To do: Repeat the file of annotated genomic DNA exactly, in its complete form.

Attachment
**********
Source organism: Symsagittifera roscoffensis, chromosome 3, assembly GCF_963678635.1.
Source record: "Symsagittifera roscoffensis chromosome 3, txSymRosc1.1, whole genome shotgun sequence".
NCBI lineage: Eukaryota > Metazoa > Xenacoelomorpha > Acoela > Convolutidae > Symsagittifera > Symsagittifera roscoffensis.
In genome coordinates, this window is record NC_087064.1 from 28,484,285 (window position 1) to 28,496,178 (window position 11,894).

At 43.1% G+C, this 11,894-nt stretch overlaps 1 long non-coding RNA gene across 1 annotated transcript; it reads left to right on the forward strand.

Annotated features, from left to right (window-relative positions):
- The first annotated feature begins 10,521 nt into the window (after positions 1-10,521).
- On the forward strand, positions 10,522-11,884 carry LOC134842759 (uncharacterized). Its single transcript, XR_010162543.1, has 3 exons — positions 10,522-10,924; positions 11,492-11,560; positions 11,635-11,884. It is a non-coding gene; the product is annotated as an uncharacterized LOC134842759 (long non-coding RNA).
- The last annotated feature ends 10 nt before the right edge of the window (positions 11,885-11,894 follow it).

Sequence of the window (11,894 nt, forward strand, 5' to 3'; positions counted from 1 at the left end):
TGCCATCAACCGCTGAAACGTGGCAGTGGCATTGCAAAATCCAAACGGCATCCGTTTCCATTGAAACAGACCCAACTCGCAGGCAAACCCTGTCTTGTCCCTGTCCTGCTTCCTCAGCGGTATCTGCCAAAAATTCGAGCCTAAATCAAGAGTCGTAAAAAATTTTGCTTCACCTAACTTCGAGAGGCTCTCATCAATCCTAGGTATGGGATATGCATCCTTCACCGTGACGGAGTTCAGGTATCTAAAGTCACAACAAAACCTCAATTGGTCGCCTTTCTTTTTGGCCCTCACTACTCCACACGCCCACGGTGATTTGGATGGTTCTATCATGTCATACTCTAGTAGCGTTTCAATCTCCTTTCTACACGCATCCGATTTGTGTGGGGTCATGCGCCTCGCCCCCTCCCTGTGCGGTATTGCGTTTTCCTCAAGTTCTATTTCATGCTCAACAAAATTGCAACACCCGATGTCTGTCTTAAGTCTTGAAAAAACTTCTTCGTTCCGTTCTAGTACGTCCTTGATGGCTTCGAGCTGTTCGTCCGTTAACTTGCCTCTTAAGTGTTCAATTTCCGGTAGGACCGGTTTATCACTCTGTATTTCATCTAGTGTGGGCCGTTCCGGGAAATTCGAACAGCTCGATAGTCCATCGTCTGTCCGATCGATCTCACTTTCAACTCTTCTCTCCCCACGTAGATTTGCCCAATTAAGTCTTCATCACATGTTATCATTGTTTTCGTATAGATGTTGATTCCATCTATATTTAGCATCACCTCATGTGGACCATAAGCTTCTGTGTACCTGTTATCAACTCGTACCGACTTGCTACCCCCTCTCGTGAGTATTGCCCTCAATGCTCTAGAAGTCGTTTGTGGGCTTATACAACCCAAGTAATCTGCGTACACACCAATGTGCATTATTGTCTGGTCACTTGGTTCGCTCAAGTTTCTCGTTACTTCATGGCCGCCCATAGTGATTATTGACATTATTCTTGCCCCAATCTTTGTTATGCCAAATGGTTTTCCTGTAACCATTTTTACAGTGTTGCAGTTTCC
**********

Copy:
Source organism: Symsagittifera roscoffensis, chromosome 3, assembly GCF_963678635.1.
Source record: "Symsagittifera roscoffensis chromosome 3, txSymRosc1.1, whole genome shotgun sequence".
NCBI lineage: Eukaryota > Metazoa > Xenacoelomorpha > Acoela > Convolutidae > Symsagittifera > Symsagittifera roscoffensis.
In genome coordinates, this window is record NC_087064.1 from 28,484,285 (window position 1) to 28,496,178 (window position 11,894).

At 43.1% G+C, this 11,894-nt stretch overlaps 1 long non-coding RNA gene across 1 annotated transcript; it reads left to right on the forward strand.

Annotated features, from left to right (window-relative positions):
- The first annotated feature begins 10,521 nt into the window (after positions 1-10,521).
- On the forward strand, positions 10,522-11,884 carry LOC134842759 (uncharacterized). Its single transcript, XR_010162543.1, has 3 exons — positions 10,522-10,924; positions 11,492-11,560; positions 11,635-11,884. It is a non-coding gene; the product is annotated as an uncharacterized LOC134842759 (long non-coding RNA).
- The last annotated feature ends 10 nt before the right edge of the window (positions 11,885-11,894 follow it).

Sequence of the window (11,894 nt, forward strand, 5' to 3'; positions counted from 1 at the left end):
TGCCATCAACCGCTGAAACGTGGCAGTGGCATTGCAAAATCCAAACGGCATCCGTTTCCATTGAAACAGACCCAACTCGCAGGCAAACCCTGTCTTGTCCCTGTCCTGCTTCCTCAGCGGTATCTGCCAAAAATTCGAGCCTAAATCAAGAGTCGTAAAAAATTTTGCTTCACCTAACTTCGAGAGGCTCTCATCAATCCTAGGTATGGGATATGCATCCTTCACCGTGACGGAGTTCAGGTATCTAAAGTCACAACAAAACCTCAATTGGTCGCCTTTCTTTTTGGCCCTCACTACTCCACACGCCCACGGTGATTTGGATGGTTCTATCATGTCATACTCTAGTAGCGTTTCAATCTCCTTTCTACACGCATCCGATTTGTGTGGGGTCATGCGCCTCGCCCCCTCCCTGTGCGGTATTGCGTTTTCCTCAAGTTCTATTTCATGCTCAACAAAATTGCAACACCCGATGTCTGTCTTAAGTCTTGAAAAAACTTCTTCGTTCCGTTCTAGTACGTCCTTGATGGCTTCGAGCTGTTCGTCCGTTAACTTGCCTCTTAAGTGTTCAATTTCCGGTAGGACCGGTTTATCACTCTGTATTTCATCTAGTGTGGGCCGTTCCGGGAAATTCGAACAGCTCGATAGTCCATCGTCTGTCCGATCGATCTCACTTTCAACTCTTCTCTCCCCACGTAGATTTGCCCAATTAAGTCTTCATCACATGTTATCATTGTTTTCGTATAGATGTTGATTCCATCTATATTTAGCATCACCTCATGTGGACCATAAGCTTCTGTGTACCTGTTATCAACTCGTACCGACTTGCTACCCCCTCTCGTGAGTATTGCCCTCAATGCTCTAGAAGTCGTTTGTGGGCTTATACAACCCAAGTAATCTGCGTACACACCAATGTGCATTATTGTCTGGTCACTTGGTTCGCTCAAGTTTCTCGTTACTTCATGGCCGCCCATAGTGATTATTGACATTATTCTTGCCCCAATCTTTGTTATGCCAAATGGTTTTCCTGTAACCATTTTTACAGTGTTGCAGTTTCC